The movie Ben Hur of 1959 is one of my favorite flicks of all time. I was not exactly jazzed to hear of a remake, a concept which verged on being sacrilegious in my eyes. However, since the reboot was done despite my objections,  I felt compelled to see it. After all, the original title of the book written by Lew Wallace, the governor of New Mexico, was Ben Hur: A Tale of the Christ. My passion is not only to write and produce such films, but to support the works of others who present the gospel and the author of that gospel to the world. And I have to admit I was curious as to how they handled trying to replicate a classic.

One thing I refuse to do is compare these two movies other than to say there were few differences in the story line. To be fair, I’m reviewing this movie as if I never saw the original.  The pundits at Rotten Tomatoes didn’t make the same resolution and most have rejected this movie with only 28% giving it a favorable review. Could that be because Jesus has a role in this story? In my Bible reading this morning, I ran across Jesus’ statement that the world hated Him and would hate his followers as a result. I truly believe that Jesus hostility is on full display at Rotten Tomatoes. 92% gave a favorable rating to the latest Star Wars movie. That film doesn’t even compare to the new Ben Hur as far as depth is concerned.  I have to surmise that many people reviewing this movie started off wanting to hate it for one reason or another.

In my opinion the production values were excellent. I found nothing to complain about with the acting, cinematography, music, sets, or the dialogue. My favorite measuring stick is dialogue, and the conversations in this story did not leave me wanting in the least. Most people realize that friction/tension grabs people’s attention and brings them into the story. There was no dearth of that element. Well, what about the story itself. Isn’t story the quintessential component of this genre of entertainment? Since this movie followed the original quite closely, the story line is already a proven quality. What was there to not like?

Let me be transparent by saying my wife hated this film. She stated that reaction loud enough for probably everyone in the theater to hear as the movie neared its conclusion. The reason was the violence. This is not a film for those who are super sensitive to physical altercations and bloodshed. I admit that I looked away a few times myself.  As we exited the theater, I wished I had taken her to the remake of Pete’s Dragon instead.

However, I would not have wanted to miss Ben Hur. It awoke within me a semi-dormant realization that our world historically has been a very inhospitable place. I apprehended that my gratitude for human love has been diminished by my perspective in thinking that the world should be perfect and that all of the violence and hatred and sin have pulled it down to less than mediocrity.  This causes me to focus on all the problems. A person who explores a desert looking for the beautiful wild flowers that rise up despite the heat and lack of moisture, exults in finding beauty in a desolate place. My outlook has caused me to instead look for all the warts on the face of the world and to become disconsolate when I see so many. I’ve considered love to be the default behavior of mankind, and perceiving the apparent lack of it has jaded me. Instead I should have realized that the natural man really is not a noble creature and that I should be amazed by the amount of love that actually can be found in the world. It’s the glass half full or empty paradigm. Instead of mourning that there is so much evil in the world, I need to rejoice that there is so much good and brotherly love. And thus this movie did for me what all great movies must do, adjust perspective to clarify and correct worldview myopia.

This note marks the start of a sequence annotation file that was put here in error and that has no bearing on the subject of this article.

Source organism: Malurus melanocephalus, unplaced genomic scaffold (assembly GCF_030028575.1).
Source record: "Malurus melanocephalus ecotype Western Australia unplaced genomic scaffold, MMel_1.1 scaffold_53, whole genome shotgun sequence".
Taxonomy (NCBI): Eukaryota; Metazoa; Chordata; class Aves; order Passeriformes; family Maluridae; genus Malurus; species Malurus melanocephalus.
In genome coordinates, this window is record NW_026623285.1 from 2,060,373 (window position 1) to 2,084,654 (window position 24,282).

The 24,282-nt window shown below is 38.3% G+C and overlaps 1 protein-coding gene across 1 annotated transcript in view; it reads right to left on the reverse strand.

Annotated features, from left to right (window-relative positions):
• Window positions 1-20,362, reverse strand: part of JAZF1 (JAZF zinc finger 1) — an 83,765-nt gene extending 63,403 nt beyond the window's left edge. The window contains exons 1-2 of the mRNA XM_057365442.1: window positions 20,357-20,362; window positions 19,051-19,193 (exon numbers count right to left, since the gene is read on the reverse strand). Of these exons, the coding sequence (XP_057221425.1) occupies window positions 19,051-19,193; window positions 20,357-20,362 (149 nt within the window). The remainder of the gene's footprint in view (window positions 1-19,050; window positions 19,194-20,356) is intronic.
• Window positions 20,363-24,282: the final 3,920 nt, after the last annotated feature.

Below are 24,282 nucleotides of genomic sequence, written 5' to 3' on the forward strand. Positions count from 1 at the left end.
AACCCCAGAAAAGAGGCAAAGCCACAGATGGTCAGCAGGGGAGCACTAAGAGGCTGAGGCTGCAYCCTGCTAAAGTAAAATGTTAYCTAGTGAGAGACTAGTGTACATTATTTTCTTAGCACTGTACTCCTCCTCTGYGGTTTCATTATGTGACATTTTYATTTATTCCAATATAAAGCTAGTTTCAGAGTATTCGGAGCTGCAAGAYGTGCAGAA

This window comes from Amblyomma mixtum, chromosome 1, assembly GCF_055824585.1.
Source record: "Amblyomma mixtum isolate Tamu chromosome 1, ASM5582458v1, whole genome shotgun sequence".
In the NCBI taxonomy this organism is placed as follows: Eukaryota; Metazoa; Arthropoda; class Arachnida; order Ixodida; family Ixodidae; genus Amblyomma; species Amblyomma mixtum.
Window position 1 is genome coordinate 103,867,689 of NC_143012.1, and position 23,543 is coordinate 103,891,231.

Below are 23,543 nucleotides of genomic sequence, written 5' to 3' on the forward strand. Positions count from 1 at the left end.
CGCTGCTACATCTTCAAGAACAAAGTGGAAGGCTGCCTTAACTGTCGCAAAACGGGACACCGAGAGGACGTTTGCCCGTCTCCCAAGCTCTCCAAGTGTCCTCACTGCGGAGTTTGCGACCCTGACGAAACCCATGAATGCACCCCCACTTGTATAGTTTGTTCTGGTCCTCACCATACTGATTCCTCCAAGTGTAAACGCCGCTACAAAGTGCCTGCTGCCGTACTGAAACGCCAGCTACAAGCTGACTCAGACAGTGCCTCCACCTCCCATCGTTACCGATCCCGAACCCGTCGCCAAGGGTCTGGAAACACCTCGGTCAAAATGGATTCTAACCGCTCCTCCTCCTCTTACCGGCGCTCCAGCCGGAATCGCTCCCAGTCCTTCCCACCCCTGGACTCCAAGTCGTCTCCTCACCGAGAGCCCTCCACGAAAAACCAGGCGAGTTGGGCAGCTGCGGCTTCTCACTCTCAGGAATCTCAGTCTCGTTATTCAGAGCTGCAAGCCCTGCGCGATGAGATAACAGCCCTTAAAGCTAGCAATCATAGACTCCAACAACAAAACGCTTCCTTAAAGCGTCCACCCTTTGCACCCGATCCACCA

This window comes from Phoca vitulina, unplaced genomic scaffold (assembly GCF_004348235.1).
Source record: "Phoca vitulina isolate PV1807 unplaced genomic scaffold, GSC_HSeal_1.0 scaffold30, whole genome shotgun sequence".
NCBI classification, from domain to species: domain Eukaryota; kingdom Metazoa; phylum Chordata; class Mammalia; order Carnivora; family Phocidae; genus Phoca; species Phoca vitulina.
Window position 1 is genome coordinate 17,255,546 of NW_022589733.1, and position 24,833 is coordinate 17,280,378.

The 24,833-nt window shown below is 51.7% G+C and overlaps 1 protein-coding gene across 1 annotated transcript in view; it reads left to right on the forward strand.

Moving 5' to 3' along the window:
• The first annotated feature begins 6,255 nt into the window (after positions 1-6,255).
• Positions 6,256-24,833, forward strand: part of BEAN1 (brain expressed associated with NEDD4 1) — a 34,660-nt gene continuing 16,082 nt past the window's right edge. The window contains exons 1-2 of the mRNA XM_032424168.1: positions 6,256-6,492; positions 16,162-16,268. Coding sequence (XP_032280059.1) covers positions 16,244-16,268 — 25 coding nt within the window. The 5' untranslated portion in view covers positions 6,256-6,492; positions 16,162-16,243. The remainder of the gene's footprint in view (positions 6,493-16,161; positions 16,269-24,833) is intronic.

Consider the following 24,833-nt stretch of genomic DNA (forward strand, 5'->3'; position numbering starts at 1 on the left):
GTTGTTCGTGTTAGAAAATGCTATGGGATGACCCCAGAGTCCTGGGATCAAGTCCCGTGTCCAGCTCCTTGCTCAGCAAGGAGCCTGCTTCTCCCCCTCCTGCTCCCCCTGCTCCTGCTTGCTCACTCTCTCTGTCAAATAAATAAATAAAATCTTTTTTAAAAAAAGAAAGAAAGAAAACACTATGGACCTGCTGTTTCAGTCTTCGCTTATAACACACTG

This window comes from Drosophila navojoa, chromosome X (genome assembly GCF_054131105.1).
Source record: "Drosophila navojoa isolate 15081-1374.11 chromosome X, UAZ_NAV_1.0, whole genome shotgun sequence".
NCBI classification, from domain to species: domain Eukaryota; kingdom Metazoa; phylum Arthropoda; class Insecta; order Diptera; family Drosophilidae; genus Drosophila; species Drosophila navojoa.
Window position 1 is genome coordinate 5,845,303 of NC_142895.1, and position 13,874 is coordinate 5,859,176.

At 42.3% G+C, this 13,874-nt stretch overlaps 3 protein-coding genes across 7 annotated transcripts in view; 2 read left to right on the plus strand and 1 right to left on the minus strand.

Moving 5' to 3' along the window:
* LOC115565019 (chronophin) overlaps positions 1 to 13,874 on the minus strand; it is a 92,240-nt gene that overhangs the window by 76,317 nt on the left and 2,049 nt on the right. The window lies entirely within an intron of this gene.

This movie has a distinct theme, which is hammered home with a powerful ending. Despite the plethora of bloodshed, this was not a movie that glorified aggression. It demonstrates that violence begets violence, hatred begets hatred, but on the other hand love can engender love. We humans make the choice what we will embrace and reproduce. If we live by the “an eye for an eye and a tooth for a tooth” paradigm, we’ll have a bunch of blind and toothless homo sapiens populating our planet. A person of intelligence can only observe this gore and arrive at the conclusion that forgiveness and love must win this battle between love and hatred, or our world is going to be a miserable place and perhaps will destroy itself. And that takes us back to God, the author of love, and the light and hope of the world, a revelation that makes many movie critics very uncomfortable.

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